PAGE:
Jenkins, Kim 

Kim Jenkins is a Business Insurance Agent with Puffenbarger Insurance & Financial in Warrenton and owns Genesis Home Improvement with her husband, Mark. Kim enjoys educating individuals on their risks and offers solutions to protect them in the event of a loss. She resides in Southern Fauquier and has four children.

The relationships were my favorite part of Leadership Fauquier. I was able to meet individuals in the area on a deeper level, and walking through the personal growth with them allowed close relationships to develop. I learned to appreciate everyone’s individual challenges and goals, which put many of mine in perspective. It was interesting and difficult to be in a room full of ambitious people who were just as competent, some more so, to lead as I am. During the class project, instead of being a leader I provided feedback and took on tasks assigned by others. This was hard for me but was very rewarding at the same time. Listening proved to be my biggest takeaway. I consistently provide feedback and input. This program is developing leaders and equipping them with valuable skills to use within the community. Fauquier County is a large county with residents who often do not understand the depth of resources and opportunities the county has to offer, this program exposes them to this information. My favorite memory is of Sandra having to ring the bell after breaks to rein everyone back in. The first few classes it worked pretty well. However, once we all became a big family, she needed a horn to quiet us all down.

Johnston, Andy

Andy Johnston is a Program Officer with the PATH Foundation. He has a B.A. in Psychology and M.A. in Counseling Psychology. Prior to joining the PATH Foundation, Andy was a not-for-profit consultant and the founding Executive Director of Loudoun Cares. He has over 25 years of experience in the health and human service realm.

“There are too many ‘favorite’ parts of this program to list. One of the most difficult parts for me was also one of the best parts. Meeting two felons, in their jail surroundings, who openly shared their battles with opioid addiction brought tears to many in our group, but we all left more inspired to do our part to tackle this issue in our community. Additionally, the reminder of the power of groups to learn from each other in ways that make us all better community partners and team players. Ongoing education in leadership and community building produces more than a ripple effect; it creates a wave effect. By educating citizens in this manner, they become better equipped to give back to the community. I will never forget the kind jailer at the Fauquier County Adult Detention Center as she comforted the two heroin addicts, in prison stripes, who shared their tragic circumstances with our group. If the jailer won’t give up on them, then how can I? How can our community?”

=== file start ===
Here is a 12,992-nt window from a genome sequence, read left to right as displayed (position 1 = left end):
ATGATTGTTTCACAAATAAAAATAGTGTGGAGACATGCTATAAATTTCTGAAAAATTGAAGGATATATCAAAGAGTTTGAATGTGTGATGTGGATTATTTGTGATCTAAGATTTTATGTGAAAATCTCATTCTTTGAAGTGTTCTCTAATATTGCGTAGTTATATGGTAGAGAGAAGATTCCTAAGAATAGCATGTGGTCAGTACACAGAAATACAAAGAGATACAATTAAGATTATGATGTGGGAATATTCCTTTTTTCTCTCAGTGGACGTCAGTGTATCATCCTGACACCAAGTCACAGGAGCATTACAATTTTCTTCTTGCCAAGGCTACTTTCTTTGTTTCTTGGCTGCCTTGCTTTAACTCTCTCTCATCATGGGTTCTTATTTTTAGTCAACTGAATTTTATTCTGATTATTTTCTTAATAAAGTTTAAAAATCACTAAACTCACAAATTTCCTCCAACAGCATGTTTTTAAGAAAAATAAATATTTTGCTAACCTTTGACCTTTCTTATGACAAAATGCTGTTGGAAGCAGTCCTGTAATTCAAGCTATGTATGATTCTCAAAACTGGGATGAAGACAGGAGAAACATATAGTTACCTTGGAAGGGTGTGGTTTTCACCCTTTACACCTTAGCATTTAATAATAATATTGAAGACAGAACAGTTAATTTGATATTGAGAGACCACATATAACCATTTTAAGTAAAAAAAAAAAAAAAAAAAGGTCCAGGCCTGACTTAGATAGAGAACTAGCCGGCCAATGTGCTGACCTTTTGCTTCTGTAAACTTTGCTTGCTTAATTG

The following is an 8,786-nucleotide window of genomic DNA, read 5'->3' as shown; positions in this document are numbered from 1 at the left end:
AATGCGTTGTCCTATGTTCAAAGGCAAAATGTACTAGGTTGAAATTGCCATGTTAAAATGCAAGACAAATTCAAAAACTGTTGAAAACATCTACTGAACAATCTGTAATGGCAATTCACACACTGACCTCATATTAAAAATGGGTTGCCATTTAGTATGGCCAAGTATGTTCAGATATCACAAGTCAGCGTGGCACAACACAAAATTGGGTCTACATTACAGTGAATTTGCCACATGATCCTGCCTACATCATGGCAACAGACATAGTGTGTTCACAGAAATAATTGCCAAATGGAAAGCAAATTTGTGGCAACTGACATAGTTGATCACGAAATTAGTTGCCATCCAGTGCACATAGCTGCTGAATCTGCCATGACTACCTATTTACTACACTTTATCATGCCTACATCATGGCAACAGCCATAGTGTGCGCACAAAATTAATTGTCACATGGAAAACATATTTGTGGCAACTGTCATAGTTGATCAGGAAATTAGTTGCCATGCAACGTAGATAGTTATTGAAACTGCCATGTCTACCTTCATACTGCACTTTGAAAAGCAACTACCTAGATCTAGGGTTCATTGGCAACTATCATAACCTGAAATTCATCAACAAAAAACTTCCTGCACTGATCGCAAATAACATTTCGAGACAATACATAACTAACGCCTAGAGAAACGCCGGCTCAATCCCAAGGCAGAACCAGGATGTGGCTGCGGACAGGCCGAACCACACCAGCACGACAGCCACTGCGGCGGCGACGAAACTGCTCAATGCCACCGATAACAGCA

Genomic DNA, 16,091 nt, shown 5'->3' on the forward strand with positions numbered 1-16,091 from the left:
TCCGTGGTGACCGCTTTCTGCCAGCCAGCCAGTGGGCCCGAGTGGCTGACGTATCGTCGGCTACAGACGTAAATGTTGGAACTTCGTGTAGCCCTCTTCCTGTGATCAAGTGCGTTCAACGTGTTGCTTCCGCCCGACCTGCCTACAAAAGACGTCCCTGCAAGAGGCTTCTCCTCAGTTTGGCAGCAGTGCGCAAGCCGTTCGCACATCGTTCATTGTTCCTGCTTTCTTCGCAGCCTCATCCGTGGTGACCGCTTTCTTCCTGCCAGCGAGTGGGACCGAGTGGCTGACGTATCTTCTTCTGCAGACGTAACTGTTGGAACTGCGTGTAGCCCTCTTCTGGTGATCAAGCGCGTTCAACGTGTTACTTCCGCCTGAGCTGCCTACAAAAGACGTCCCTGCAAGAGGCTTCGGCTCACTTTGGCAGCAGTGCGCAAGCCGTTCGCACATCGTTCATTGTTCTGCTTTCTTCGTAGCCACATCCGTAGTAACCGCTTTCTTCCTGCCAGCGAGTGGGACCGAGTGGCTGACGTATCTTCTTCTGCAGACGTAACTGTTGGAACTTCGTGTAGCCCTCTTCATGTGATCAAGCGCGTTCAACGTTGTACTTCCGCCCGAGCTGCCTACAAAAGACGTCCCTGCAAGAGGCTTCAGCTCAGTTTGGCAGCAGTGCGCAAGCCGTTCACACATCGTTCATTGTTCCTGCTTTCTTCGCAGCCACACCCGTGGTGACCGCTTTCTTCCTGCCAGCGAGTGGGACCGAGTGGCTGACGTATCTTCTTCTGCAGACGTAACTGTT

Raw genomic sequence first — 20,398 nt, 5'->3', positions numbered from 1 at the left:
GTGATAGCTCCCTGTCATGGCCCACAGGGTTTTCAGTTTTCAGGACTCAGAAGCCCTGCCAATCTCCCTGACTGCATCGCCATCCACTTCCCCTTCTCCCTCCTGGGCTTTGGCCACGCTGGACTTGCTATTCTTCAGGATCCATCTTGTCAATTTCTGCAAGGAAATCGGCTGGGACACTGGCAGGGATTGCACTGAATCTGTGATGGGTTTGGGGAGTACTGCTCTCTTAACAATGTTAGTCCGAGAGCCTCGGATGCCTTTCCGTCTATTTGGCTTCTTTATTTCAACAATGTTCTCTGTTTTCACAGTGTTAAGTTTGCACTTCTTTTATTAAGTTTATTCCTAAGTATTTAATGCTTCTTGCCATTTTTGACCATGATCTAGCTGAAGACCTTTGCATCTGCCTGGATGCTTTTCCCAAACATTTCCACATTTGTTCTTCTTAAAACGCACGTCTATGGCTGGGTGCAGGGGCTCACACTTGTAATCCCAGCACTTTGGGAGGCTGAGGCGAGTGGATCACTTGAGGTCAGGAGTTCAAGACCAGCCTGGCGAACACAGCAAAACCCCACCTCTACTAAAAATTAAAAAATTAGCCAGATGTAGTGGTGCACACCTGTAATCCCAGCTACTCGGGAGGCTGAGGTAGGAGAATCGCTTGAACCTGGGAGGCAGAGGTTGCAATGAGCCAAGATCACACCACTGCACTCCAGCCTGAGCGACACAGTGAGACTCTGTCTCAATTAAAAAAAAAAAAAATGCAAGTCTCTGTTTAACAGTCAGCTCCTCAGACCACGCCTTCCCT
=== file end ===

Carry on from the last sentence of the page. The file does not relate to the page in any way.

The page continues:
Knox, Jenny

Jenny Knox is a wife and mother of 2 who resides in Fauquier County.  She is very involved within the community and has a big heart for serving others. She is employed by a non-profit, community action agency, People Incorporated as a Business Development Manager.

“Besides all the wonderful people I have met, I’d have to say my favorite part of the program was getting to see firsthand what goes on behind the scenes in each sector of our community to keep everything running smoothly. It was very eye-opening. I think the most difficult part was the end of the program. I was not ready for it to end. It has exceeded my expectations in every way possible. I think my biggest takeaway from this program is finally realizing, accepting, and embracing that I am a leader. The knowledge that I have received throughout this program has strengthened me as a leader and has given me the confidence needed to help make a bigger impact on my community. I feel as each cohort goes through this program, their eyes will be opened so wide that they will decide to stay together even after the program is over to help create or recommend solutions to better our community even more. A memory that I will never forget is when I went for a ride along with the Sheriff’s Office. It was a thrilling experience, and I was amazed at their day-to-day responsibilities. New challenges are thrown at them all the time, and they have to react within seconds while trying to make the best decision possible for each unique situation. I highly respect and commend our law enforcement for risking their lives each and every day to keep our community safe – thank you.